Top 10 Things To Do In Paris

Paris, France is one of the most fabulous cities in the world. Here are a few ideas of things to do there.

1. Eat a fresh, warm eclair right from the oven on your way to the Metro. The Paris Metro (the subway) is among the world's oldest, but still one of the best. No building in Paris is more than 500 yards from a Metro stop. So, wherever you stay in the city, you can get anywhere without ever getting in a car.

So get up, shower, have a croissant at l'hotel and then head out for the Metro. On the way, you absolutely must stop at a patisserie (pastry shop) and have an eclair right from the oven. It's a taste you will never regret or forget!

Then, on the Metro, you can go anywhere in Paris. While in the car, you can say things like Pre St-Gervais and Noisy-le-Sec. If you're from anywhere in the world that doesn't have a subway, you may find the Metro one of the highlights of your trip to Paris. Oh, and be sure to stop at a train station - other than Gare du Nord, which on a good day is a tad seedy - and have a latte. The have the best lattes in the world - or maybe it's just the ambiance.

2. Have French Onion Soup while reading Gaston Leroux in the shadow of the Paris Opera House. Don't count on it being the BEST french onion soup you've ever had - might even be the worst but it's worth the story you have to tell to friends back home. When lunch is over, you can mosey on down to l'Opera (called Opera Garnier) for a look.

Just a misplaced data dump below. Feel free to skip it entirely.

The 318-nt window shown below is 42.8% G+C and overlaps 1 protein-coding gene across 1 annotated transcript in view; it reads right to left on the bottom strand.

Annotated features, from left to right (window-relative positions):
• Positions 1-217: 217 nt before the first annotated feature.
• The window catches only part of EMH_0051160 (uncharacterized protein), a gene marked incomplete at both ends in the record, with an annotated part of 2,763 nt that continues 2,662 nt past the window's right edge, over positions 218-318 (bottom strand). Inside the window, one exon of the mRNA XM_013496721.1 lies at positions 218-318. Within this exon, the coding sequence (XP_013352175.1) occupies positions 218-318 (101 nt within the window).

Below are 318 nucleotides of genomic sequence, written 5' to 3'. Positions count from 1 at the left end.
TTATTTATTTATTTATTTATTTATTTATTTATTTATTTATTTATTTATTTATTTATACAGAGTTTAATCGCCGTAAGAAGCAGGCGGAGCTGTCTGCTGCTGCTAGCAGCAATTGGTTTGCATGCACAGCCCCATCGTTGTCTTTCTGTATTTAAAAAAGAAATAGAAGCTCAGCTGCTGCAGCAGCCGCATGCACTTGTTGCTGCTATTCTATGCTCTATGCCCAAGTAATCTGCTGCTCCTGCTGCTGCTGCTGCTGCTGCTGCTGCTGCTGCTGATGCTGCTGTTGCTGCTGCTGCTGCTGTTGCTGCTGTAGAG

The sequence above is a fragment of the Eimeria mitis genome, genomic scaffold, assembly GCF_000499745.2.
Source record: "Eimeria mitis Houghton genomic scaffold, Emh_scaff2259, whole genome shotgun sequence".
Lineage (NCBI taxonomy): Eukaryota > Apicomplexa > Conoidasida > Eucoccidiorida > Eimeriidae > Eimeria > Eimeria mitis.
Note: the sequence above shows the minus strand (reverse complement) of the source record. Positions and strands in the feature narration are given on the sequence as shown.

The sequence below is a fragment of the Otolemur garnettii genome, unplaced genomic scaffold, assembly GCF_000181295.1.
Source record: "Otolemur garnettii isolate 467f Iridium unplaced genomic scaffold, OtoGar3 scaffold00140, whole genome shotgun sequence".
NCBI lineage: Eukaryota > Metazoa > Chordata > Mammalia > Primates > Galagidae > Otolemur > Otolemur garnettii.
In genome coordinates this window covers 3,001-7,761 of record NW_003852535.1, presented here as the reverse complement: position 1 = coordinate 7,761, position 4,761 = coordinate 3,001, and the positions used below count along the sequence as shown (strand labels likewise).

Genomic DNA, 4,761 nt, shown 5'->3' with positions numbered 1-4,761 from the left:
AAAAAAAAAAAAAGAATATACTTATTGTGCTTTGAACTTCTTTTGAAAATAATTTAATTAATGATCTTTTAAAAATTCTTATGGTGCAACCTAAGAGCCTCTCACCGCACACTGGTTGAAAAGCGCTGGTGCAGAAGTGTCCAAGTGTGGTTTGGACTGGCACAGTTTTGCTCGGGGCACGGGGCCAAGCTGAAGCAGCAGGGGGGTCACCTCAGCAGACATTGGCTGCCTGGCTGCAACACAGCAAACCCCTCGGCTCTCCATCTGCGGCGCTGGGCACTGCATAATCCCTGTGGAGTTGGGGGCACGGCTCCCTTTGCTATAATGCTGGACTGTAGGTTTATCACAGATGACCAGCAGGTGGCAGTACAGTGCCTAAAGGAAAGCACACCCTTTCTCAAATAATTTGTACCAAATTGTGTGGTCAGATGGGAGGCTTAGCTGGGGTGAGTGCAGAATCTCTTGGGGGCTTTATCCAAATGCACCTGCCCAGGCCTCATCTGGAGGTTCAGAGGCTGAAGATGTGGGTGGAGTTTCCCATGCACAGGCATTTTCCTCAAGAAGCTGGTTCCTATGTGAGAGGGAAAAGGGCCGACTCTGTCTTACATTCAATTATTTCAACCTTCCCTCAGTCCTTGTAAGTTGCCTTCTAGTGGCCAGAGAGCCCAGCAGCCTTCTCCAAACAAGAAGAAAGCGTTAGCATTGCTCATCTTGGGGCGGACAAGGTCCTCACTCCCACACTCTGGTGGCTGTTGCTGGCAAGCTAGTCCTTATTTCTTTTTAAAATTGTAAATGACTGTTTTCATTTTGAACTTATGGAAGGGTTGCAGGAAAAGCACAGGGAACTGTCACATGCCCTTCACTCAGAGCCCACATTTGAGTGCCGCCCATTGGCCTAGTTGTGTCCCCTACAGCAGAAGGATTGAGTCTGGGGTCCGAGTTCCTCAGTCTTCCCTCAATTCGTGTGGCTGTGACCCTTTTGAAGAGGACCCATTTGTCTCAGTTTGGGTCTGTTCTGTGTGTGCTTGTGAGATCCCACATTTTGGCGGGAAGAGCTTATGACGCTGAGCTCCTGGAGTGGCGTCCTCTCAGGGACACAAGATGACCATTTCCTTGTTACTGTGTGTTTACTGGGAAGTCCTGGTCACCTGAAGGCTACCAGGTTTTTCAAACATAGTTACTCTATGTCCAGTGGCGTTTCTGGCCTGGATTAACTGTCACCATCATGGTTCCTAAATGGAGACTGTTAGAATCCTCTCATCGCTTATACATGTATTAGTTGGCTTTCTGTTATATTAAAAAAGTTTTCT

Building on this masterpiece was completed in 1875 after nearly twenty years. It was designed by Charles Garnier after he entered and won a competition to design the building. His design reflects the years he spent in the Academy in Rome. This building inspired Leroux to write the Phantom of the Opera in 1911. It is indeed built above an underground lake, which made the perfect home for this fascinating character.

3. Buy a rosary, light a candle at Notre Dame. Even if you aren't Catholic, pick up a rosary from Our Lady of Paris and give it to a Catholic friend. The cathedral of Notre Dame is one of the world's greatest examples of Gothic architecture, complete with gargoyles. Building was started in 1163 and continued for nearly two hundred years. Notice the three main entrances, all shaped differently. Walk around the entire building and then take a look at it from a distance. Don't miss seeing the enormous rose windows inside. See them at night from outside.

If you're up to it, climb the practically straight-up steps 223 feet to the top of the west facade and look out over Hugo's gargoyles and the city itself.

Check out the spot on the far end of the Place du Parvis, where a bronze plaque marks Kilometre Zero. From this spot in front of the cathedral, all distances to all parts of France are calculated.

4. Look for the Highlander's houseboat along the Seine. Once you've walked along the Seine and seen the houseboats with the cathedral in the background, you'll always smile when you see Duncan MacLeod's boat on the Seine. Walking along the Seine, day or night is an experience you won't soon forget: artists painting, vendors selling books, tiny Left Bank bistros, watching the sun set over Notre Dame.